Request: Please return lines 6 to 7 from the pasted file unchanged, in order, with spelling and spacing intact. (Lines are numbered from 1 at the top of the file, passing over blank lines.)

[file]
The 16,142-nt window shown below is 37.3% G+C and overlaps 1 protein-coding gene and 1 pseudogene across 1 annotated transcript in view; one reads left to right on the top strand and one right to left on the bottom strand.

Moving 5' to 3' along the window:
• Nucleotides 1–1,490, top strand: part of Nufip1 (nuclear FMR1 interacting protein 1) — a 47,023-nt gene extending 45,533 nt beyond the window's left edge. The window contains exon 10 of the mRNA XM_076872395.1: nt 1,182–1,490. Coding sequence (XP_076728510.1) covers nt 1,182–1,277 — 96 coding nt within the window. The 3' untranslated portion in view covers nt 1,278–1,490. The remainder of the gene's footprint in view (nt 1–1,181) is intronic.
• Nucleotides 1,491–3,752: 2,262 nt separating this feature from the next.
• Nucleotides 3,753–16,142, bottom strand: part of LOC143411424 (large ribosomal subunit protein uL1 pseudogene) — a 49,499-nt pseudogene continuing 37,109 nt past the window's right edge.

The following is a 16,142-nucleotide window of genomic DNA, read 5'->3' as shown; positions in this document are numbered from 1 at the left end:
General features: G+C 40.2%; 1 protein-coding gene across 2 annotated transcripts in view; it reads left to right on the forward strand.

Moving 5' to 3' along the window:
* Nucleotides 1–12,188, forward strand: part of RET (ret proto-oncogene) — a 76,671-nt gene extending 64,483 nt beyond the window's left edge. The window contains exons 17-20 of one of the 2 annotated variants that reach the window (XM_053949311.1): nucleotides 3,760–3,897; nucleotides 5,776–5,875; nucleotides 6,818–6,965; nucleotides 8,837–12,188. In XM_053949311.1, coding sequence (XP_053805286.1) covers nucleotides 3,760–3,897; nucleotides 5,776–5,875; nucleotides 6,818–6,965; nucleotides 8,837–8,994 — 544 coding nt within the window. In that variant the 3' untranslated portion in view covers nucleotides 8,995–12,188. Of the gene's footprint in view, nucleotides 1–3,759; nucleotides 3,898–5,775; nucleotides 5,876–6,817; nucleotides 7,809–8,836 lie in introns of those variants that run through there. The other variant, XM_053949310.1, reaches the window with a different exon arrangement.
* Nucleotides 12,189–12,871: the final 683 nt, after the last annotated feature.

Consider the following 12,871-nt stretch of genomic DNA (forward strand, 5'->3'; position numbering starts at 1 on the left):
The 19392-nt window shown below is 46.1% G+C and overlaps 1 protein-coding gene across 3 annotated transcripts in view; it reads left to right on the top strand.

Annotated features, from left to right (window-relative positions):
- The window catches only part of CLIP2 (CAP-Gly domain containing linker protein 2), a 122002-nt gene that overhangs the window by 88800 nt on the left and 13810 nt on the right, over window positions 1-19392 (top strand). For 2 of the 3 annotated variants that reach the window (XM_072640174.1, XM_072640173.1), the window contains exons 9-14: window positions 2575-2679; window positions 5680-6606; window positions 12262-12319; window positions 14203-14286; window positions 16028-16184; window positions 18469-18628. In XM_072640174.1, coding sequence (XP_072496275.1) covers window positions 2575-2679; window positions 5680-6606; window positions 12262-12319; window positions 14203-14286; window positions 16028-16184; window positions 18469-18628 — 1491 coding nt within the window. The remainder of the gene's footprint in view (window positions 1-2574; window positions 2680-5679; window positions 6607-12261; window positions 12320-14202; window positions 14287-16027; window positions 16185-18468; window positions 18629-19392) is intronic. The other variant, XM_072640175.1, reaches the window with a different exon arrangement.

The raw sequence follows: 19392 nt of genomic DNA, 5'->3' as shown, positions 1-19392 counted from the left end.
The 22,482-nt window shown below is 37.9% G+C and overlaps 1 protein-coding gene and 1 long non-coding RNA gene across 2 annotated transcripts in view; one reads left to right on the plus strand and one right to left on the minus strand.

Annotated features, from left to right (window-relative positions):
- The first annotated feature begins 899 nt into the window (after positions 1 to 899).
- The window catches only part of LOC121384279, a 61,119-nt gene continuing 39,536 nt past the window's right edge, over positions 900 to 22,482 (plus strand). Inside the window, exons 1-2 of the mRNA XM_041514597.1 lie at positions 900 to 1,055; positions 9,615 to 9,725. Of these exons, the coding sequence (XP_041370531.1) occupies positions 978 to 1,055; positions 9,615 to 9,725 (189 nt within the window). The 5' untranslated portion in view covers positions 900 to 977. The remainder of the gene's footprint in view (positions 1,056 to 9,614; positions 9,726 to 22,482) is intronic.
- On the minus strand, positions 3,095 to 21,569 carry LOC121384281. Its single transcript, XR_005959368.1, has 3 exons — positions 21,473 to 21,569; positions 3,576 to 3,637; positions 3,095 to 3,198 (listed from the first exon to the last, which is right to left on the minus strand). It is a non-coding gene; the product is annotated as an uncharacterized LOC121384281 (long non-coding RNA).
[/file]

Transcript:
The following is a 16,142-nucleotide window of genomic DNA, read 5'->3' as shown; positions in this document are numbered from 1 at the left end:
General features: G+C 40.2%; 1 protein-coding gene across 2 annotated transcripts in view; it reads left to right on the forward strand.